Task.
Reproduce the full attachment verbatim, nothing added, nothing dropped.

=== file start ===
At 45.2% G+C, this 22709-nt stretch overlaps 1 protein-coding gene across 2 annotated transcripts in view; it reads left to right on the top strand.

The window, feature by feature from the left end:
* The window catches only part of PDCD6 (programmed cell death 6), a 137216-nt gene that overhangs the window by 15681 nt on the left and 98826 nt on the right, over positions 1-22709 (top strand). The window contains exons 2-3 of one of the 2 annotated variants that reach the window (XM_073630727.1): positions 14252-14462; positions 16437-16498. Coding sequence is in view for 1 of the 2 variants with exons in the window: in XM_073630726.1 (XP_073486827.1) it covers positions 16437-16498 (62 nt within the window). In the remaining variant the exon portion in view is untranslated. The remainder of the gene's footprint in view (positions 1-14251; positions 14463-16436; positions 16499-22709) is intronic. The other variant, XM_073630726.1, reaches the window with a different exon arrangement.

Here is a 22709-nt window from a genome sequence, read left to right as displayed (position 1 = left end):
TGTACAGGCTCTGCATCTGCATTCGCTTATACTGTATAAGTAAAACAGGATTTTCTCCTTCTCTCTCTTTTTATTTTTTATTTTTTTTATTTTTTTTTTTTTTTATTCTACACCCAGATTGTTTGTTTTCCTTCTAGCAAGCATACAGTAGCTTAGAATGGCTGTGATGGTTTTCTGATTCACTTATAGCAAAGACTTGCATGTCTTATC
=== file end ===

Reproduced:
At 45.2% G+C, this 22709-nt stretch overlaps 1 protein-coding gene across 2 annotated transcripts in view; it reads left to right on the top strand.

The window, feature by feature from the left end:
* The window catches only part of PDCD6 (programmed cell death 6), a 137216-nt gene that overhangs the window by 15681 nt on the left and 98826 nt on the right, over positions 1-22709 (top strand). The window contains exons 2-3 of one of the 2 annotated variants that reach the window (XM_073630727.1): positions 14252-14462; positions 16437-16498. Coding sequence is in view for 1 of the 2 variants with exons in the window: in XM_073630726.1 (XP_073486827.1) it covers positions 16437-16498 (62 nt within the window). In the remaining variant the exon portion in view is untranslated. The remainder of the gene's footprint in view (positions 1-14251; positions 14463-16436; positions 16499-22709) is intronic. The other variant, XM_073630726.1, reaches the window with a different exon arrangement.

Here is a 22709-nt window from a genome sequence, read left to right as displayed (position 1 = left end):
TGTACAGGCTCTGCATCTGCATTCGCTTATACTGTATAAGTAAAACAGGATTTTCTCCTTCTCTCTCTTTTTATTTTTTATTTTTTTTATTTTTTTTTTTTTTTATTCTACACCCAGATTGTTTGTTTTCCTTCTAGCAAGCATACAGTAGCTTAGAATGGCTGTGATGGTTTTCTGATTCACTTATAGCAAAGACTTGCATGTCTTATC